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Human Factors Part 2: Reaction Time Formula

The reaction time formula in relation to vehicle stopping is important to consider in racing.

How to Calculate the Reaction Time of a Driver

In our last blog we discussed the human factors that are involved in the reaction time when speed, friction, and, the human elements all come together when racing. Our focus today will be on the reaction time formula that is calculated when the point of recognition to brake and the time it takes for the object to come to a complete stop. In racing, this is paramount in many other areas of skill. Whether it be passing, drafting, acceleration around a turn, or centrifugal force that is pulling you to the outside. All these factors are applied to a racer, consciously or not.

In Dr. Marc Green’s excerpt, he uses a simple example:

“Suppose a person is driving a car at 55 mph (80.67 feet/sec) during the day on a dry, level road. He sees a pedestrian and applies the brakes. What is the shortest stopping distance that can reasonably be expected? Total stopping distance consists of three components:”

1. Reaction Distance. First. Suppose the reaction time is 1.5 seconds. This means that the car will travel 1.5 x80.67 or 120.9 feet before the brakes are even applied.

2. Brake Engagement Distance. Most reaction time studies consider the response completed at the moment the foot touches the brake pedal. However, brakes do not engage instantaneously. There is an additional time required for the pedal to depress and for the brakes to engage. This is difficult to summarize in a single number because it depends on urgency and braking style. In an emergency, a reasonable estimate is .3 second, adding another 24.2 feet.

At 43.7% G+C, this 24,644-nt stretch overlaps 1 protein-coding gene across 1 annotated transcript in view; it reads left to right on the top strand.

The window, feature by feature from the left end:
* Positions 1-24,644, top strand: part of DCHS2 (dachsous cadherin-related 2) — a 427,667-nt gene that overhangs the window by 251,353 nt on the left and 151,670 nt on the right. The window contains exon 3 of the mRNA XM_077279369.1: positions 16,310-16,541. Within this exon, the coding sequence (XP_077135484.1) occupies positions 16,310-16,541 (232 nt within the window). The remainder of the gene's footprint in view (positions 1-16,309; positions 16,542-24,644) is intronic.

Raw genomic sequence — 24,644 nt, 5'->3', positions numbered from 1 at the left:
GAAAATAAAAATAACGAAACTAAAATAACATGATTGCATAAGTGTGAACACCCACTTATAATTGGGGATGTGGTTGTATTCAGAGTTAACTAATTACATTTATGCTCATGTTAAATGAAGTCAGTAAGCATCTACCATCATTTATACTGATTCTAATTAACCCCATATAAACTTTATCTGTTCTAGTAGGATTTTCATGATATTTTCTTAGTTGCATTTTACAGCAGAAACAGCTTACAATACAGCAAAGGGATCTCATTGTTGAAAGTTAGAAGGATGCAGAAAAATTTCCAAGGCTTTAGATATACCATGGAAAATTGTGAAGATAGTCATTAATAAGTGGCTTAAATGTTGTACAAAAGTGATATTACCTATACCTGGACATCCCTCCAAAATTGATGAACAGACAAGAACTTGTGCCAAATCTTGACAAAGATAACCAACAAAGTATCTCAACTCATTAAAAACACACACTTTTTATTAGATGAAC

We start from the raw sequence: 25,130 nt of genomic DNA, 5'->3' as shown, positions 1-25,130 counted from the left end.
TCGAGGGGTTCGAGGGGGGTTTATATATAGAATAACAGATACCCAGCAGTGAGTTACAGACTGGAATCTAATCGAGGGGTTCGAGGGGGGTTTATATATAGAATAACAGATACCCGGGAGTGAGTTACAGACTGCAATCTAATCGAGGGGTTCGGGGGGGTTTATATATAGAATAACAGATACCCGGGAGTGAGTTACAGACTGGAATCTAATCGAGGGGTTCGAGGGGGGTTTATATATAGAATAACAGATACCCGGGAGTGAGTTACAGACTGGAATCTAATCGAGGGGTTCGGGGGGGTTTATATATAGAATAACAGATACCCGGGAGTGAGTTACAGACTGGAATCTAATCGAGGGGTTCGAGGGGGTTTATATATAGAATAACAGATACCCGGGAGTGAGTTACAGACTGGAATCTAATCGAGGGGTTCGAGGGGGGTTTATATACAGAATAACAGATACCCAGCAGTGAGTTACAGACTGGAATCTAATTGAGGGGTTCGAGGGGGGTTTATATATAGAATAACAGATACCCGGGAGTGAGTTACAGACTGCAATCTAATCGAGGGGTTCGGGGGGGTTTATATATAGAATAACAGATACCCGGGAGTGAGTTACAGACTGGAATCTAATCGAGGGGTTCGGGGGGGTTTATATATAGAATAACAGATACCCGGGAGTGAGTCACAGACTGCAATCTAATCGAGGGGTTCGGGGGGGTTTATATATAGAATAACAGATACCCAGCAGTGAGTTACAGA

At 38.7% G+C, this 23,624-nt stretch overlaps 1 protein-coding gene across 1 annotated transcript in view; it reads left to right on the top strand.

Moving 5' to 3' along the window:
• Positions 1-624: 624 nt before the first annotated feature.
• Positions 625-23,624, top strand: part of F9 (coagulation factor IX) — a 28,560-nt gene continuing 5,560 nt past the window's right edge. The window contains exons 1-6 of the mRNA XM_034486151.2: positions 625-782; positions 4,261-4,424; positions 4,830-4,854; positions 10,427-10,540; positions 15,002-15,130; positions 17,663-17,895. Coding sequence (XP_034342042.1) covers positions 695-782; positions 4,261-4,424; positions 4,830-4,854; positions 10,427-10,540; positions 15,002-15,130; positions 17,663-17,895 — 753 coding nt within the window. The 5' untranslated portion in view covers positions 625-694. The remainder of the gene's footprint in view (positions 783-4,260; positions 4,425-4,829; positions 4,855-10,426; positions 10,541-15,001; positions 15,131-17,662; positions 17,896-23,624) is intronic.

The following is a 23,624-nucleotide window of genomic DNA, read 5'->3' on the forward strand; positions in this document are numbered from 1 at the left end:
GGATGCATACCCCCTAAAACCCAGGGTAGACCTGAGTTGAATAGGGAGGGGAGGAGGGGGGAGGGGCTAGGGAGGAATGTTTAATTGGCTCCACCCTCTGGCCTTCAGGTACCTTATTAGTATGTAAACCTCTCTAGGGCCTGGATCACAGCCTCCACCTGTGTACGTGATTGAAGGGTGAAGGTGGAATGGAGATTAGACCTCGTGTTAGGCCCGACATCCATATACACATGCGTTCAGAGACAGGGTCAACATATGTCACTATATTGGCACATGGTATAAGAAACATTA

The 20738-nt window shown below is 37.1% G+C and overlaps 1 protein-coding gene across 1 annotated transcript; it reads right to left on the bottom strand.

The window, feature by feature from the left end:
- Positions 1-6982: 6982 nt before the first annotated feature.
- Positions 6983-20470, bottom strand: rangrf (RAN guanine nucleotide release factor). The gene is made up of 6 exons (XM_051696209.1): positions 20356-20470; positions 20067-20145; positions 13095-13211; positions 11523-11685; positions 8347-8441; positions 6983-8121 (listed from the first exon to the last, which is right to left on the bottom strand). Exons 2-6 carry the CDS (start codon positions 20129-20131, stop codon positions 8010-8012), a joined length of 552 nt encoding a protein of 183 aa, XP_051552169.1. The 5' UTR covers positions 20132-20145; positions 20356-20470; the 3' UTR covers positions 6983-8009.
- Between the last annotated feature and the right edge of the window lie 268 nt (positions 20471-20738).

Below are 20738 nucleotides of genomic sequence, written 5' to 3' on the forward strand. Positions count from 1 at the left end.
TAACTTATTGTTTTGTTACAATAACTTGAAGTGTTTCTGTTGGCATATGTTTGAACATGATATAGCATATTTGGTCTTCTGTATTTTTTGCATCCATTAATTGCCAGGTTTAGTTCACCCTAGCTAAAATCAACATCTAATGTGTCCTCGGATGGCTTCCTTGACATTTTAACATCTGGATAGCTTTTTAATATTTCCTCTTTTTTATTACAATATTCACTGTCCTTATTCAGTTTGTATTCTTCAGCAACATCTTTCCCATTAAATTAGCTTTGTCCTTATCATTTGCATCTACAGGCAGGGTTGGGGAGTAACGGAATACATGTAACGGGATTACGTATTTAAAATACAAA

3. Physical Force Distance. Once the brakes engage, the stopping distance is determined by physical forces (D=S²/(30*f) where S is mph) as 134.4 feet.

Total Stopping Distance = 120.9 ft + 24.2 ft + 134.4 ft = 279.5 ft

Reaction Time Expectation

That’s almost half the distance that is created by driver reaction time as we see in the reaction time formula. As we delve into this concept, we also need to look into this concept of “Expectation”. Is the driver alert, surprised, or was this reaction unexpected? For the purpose of this article we will assume that as a racer, you are fully aware and alert. Now this may also, create a reaction of tensing up, where the body is stiff and very sensitive to a jolting movement.

Regardless of the physical reaction, and the driver being fully aware. As it relates to racing, accelerating and stopping are part of the game. The ability to accelerate, react, slow down, and maneuver all play a key role in progressing as a skilled driver. No matter the race, vehicle, or track reaction speed is critical to making a decision that can impact your position. Considering the reaction time formula is essential when looking at the big picture in racing.

Source: , Marc Green, PHD, ‘’Human Factors, Driver Reaction Time’’

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